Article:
Melissa Scholes Young is the author of the award-winning novels The Hive and Flood and the chapbooks Guinea Pig and Scrap Metal Baby. She is a Contributing Editor for Fiction Writers Review and Executive Editor of Grace in Darkness, Furious Gravity, and From the Attic, anthologies by women writers. Her work has appeared in the Atlantic, Ms., Washington Post, Poets & Writers, Ploughshares, Literary Hub, and Believer Magazine. She has been the recipient of fellowships from the Bread Loaf Bakeless Camargo Foundation, the Center for Mark Twain Studies, and the Virginia Center for Creative Arts. Born and raised in Hannibal, Missouri, she is a professor in the Department of Literature at American University and serves as Director of Undergraduate Creative Writing.
Adjunct Professor, Film and Media Arts, School of Communication
Carletta S. Hurt is an educator, producer, and youth advocate. An adjunct professor in the School of Communications, she is passionate about all things Black girls and women. Her award-winning documentary, Clothed Minds, was a catalyst for this project as she works to amplify the voices of Black girls in education and beyond. She also produced NOISE, a short about a young black male teen’s struggle with mental health, and the award-winning short, The Catcher, based on her experiences as a school counselor supporting homeless students. This Georgia native comes from family of activists, entrepreneurs, and creatives. Her desire to tell stories started when she became a Teen Reporter for her local paper, The Macon Telegraph and News. Since that time she published over three dozen articles and produced nearly two dozen media projects. A self-proclaimed SUDOKU champion, wordsmith at Scrabble and Words with Friends, she has worked as a teacher, administrator, and currently works as a school counselor in Washington, DC. Hurt is pursuing her doctoral degree and is a mother to the most amazing little person, William.
Assistant Professor of Critical Race, Gender, and Culture Studies
Elizabeth Rule is an enrolled citizen in the Chickasaw Nation) and an Assistant Professor of Critical Race, Gender, and Culture Studies at American University. Rule’s Critical Indigenous Studies research has been featured in the Washington Post, Matter of Fact with Soledad O’Brien, The Atlantic, Newsy, and NPR. She has also released articles in American Quarterly and the American Indian Culture and Research Journal, and has two forthcoming monographs. The first, Indigenous DC: Native Peoples and the Nation’s Capital (in production, Georgetown University Press), analyzes historical and contemporary sites of Indigenous importance in Washington, DC. Rule’s second book project, Reproducing Resistance: Gendered Violence and Indigenous Nationhood, links reproductive justice and the Missing and Murdered Indigenous Women; this work received the Association for the Study of Law, Culture, and the Humanities’ Julien Mezey Award in 2020. Rule is the creator of the Guide to Indigenous DC (2019), Guide to Indigenous Baltimore (2021), and Guide to Indigenous Maryland (2022) digital map and mobile applications. Rule’s work has received support from the Henry Luce Foundation, MIT Solve, Ford Foundation, Center for Black, Brown, and Queer Studies, and more.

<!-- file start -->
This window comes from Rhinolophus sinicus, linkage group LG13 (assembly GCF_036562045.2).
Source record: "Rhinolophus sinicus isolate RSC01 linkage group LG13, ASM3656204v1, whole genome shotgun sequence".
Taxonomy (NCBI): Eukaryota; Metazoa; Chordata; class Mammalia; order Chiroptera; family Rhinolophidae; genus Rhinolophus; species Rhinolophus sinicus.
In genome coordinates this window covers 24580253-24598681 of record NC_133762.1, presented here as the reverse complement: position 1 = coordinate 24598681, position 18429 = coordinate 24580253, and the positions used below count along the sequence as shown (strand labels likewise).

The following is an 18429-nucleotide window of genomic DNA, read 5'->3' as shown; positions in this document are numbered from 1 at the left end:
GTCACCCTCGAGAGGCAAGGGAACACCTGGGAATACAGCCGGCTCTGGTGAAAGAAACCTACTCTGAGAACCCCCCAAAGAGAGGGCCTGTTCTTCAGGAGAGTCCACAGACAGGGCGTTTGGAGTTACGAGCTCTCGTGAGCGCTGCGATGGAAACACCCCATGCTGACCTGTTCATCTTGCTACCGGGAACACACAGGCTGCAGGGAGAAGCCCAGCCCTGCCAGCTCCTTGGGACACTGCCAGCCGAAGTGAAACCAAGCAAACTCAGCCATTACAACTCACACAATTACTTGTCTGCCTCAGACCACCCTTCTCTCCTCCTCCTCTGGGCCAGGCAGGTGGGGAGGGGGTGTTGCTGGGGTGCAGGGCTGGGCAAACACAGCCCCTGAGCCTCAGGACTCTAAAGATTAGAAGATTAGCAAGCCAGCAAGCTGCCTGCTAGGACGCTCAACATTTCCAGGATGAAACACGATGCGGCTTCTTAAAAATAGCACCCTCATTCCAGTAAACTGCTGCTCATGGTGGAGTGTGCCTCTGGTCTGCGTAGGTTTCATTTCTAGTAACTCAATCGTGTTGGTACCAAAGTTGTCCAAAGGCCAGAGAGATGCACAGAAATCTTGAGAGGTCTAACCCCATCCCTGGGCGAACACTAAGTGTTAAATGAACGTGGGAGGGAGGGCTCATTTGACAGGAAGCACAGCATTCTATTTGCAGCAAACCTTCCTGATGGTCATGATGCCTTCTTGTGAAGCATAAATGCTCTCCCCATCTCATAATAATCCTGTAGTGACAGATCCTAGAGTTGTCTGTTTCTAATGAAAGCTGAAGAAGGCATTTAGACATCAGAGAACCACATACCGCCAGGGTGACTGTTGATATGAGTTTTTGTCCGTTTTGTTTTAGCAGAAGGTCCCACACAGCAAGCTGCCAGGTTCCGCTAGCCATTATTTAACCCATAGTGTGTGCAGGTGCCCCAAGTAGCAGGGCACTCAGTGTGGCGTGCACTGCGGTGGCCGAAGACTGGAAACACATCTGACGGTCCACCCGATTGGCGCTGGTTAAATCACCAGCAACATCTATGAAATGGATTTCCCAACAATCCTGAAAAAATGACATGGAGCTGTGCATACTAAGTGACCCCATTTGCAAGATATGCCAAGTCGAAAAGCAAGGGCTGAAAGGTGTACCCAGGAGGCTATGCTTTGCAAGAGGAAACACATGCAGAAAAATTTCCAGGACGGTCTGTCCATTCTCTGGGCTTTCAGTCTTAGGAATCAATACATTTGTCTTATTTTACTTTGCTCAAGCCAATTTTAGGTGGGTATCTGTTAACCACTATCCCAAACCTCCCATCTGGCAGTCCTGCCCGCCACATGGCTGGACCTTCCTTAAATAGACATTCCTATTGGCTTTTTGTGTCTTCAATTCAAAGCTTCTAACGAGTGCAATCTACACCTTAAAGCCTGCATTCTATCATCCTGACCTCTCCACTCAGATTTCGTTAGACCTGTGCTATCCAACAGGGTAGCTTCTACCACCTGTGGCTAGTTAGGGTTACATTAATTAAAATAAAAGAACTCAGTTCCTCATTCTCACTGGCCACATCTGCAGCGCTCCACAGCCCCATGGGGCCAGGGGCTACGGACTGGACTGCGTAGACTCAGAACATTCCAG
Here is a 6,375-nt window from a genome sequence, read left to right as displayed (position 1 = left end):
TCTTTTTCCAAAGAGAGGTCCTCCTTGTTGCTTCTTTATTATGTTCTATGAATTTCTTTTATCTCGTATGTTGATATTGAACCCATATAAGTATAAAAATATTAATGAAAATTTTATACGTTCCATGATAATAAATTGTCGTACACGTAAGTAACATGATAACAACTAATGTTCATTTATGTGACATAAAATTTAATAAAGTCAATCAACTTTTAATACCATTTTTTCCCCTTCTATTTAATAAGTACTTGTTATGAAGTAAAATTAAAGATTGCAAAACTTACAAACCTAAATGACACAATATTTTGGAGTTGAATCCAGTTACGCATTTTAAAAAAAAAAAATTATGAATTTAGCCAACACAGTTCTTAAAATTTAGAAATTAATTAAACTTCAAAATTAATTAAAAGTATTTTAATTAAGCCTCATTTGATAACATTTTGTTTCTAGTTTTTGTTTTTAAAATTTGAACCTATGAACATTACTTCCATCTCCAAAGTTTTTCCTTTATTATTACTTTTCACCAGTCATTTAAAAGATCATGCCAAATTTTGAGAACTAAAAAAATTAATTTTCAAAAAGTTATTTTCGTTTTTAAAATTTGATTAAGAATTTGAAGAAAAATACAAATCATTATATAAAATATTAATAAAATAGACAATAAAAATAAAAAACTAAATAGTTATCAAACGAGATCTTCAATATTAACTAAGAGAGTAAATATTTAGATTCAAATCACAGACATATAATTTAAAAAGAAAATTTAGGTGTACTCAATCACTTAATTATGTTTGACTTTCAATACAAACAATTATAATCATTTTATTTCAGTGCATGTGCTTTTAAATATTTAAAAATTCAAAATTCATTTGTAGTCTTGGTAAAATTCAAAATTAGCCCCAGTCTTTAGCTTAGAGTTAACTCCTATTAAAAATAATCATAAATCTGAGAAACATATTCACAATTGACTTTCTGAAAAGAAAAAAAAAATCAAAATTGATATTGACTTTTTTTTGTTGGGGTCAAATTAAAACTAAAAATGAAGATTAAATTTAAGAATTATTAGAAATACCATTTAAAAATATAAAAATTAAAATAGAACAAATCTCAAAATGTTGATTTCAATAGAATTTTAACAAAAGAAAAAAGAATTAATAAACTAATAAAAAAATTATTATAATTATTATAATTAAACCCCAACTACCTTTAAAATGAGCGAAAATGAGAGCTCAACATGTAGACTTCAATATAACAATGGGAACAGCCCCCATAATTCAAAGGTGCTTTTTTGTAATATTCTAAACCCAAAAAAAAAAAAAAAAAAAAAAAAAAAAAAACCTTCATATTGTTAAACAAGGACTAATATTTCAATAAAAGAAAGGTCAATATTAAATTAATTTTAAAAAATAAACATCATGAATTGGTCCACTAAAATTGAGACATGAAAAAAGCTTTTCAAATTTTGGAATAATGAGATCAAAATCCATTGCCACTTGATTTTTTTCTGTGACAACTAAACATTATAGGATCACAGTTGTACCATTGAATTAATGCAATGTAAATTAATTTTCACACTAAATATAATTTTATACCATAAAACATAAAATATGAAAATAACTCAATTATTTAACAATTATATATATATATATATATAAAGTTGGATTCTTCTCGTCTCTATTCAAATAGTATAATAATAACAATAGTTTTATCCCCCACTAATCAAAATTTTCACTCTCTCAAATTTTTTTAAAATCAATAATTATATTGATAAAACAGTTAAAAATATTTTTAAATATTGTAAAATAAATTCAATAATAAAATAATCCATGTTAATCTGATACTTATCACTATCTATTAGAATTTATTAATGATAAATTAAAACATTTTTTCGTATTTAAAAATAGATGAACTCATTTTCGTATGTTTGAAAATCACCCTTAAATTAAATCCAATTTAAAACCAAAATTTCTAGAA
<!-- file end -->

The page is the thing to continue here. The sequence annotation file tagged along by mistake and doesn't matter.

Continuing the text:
Associate Professor, Department of Justice, Law & Criminology
Jane Palmer has more than a decade of experience working in community-based non-profit organizations with children, youth and adults as a social worker, advocate, community organizer and manager, with an emphasis on the eradication of violence. In addition to her Humanities Truck project with DC Action, she is engaged in community-based research projects with Trans Lifeline and the Maryland Network Against Domestic Violence. All three projects are grounded in her belief that the people affected by an issue should inform the solutions to that issue. At American University, she is a term associate professor in the School of Public Affairs, the founder of the Community-Based Research Scholars program, and the faculty advisor for the undergraduate certificate in community-based research. She teaches courses on research methods, gender violence, transformative justice, and child & family policy.
Shannon Clark & Aaron Howe
PhD Student, Anthropology
Shannon Clark and Aaron Howe are both PhD Candidates in the Department of Anthropology and co-founders of the unhoused support collective Remora House, which provides material aid and advocacy for unhoused residents of Washington D.C. Shannon is currently completing her dissertation research on petrochemical manufacturing, regulatory science, and environmental policy in the U.S. Aaron conducted their dissertation research about Business Improvement Districts (BIDs) and the management of public space with the unhoused community living in the NoMA neighborhood of D.C., and has published several opinion pieces with the Washington Post and StreetSense advocating for the city’s unhoused communities and for decreasing the power of undemocratic public-private partnerships that drive gentrification. Together, they do weekly supply distributions at unhoused camps around the city, provide material aid to other unhoused outreach and support groups, help neighbors transition into stable housing, and advocate for the right of unhoused people to live in public spaces.